I am qualified to teach American history for a variety of reasons. Since I have always been a passionate student and teacher of history, I enjoy making ancient history meaningful to my students by comparing aspects of early America with contemporary events. For instance, clarifying the comparison between the practices and philosophies of government of the Ancient Greeks and ours is a way for them to see their investment in history. These kinds of comparisons give history more urgency to their curriculum requirements.
I am scared to death about the state of grammar in our age. I am not only talking about the disdain students have for learning Grammar, but also the frequency with which I see public figures and television journalists blithely butchering the grammar I am sure they were all taught. The most annoying of all these atrocities is the ignorance of and disregard for the objective case. For instance, sometimes I wonder if "whom" has been officially exiled from the Queen's English. Seriously, the next time you hear someone saying who, ask yourself if they meant whom.
I began my acting career with the American Conservatory Theatre in San Francisco, first as a conservatory student then as a member of the acting company. From there, I moved to New York where I studied with Gene Frankel, Terry Schreiber, and Michael Shurtleff. I appeared in touring productions of BUTTERFLIES ARE FREE and FORTY KARATS. In Los Angeles, I first studied with Milton Katselas and again with Michael Shurtleff (a noted casting director and acting coach) who had now moved to Los Angeles. Mr. Shurtleff later asked me to start taking over his classes as he was preparing to retire. I continued to teach his technique and then became an agent with Writers & Artists Agency. I was there for 15 years and then was hired by the Los Angeles Unified School District from which I recently retired. I offer an extensive background in audition and acting technique.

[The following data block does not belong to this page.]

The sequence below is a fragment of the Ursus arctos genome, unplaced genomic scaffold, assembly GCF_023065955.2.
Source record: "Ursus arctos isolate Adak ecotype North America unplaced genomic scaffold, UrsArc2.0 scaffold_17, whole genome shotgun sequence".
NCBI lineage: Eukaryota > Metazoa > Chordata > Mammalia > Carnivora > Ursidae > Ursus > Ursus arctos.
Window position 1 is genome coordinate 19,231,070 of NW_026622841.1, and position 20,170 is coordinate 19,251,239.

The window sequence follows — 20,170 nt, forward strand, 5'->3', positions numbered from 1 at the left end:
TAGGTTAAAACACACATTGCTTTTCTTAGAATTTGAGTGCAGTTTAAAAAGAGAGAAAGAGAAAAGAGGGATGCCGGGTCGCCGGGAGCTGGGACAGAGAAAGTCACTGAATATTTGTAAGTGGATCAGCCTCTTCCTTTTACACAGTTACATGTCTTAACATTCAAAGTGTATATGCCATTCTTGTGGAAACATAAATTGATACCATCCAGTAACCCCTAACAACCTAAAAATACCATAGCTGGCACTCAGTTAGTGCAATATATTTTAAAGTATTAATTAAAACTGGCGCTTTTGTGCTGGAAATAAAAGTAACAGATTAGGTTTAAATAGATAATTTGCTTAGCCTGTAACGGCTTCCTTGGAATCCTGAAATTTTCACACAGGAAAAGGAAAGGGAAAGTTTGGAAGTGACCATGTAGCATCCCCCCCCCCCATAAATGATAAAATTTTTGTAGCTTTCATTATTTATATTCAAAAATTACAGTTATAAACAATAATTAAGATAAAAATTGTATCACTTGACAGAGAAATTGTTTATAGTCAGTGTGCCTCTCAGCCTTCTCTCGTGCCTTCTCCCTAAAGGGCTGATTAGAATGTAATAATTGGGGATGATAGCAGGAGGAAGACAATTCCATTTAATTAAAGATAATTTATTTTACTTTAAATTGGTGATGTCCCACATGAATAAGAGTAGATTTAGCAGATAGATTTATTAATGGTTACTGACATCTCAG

World History is about important events and people that have shaped the world through centuries of time. By studying what has come before us, we can gain a a better understanding of the world
today. For example, a study of the Ancient Greece would reveal the origins of the democracy in which we as Americans live today.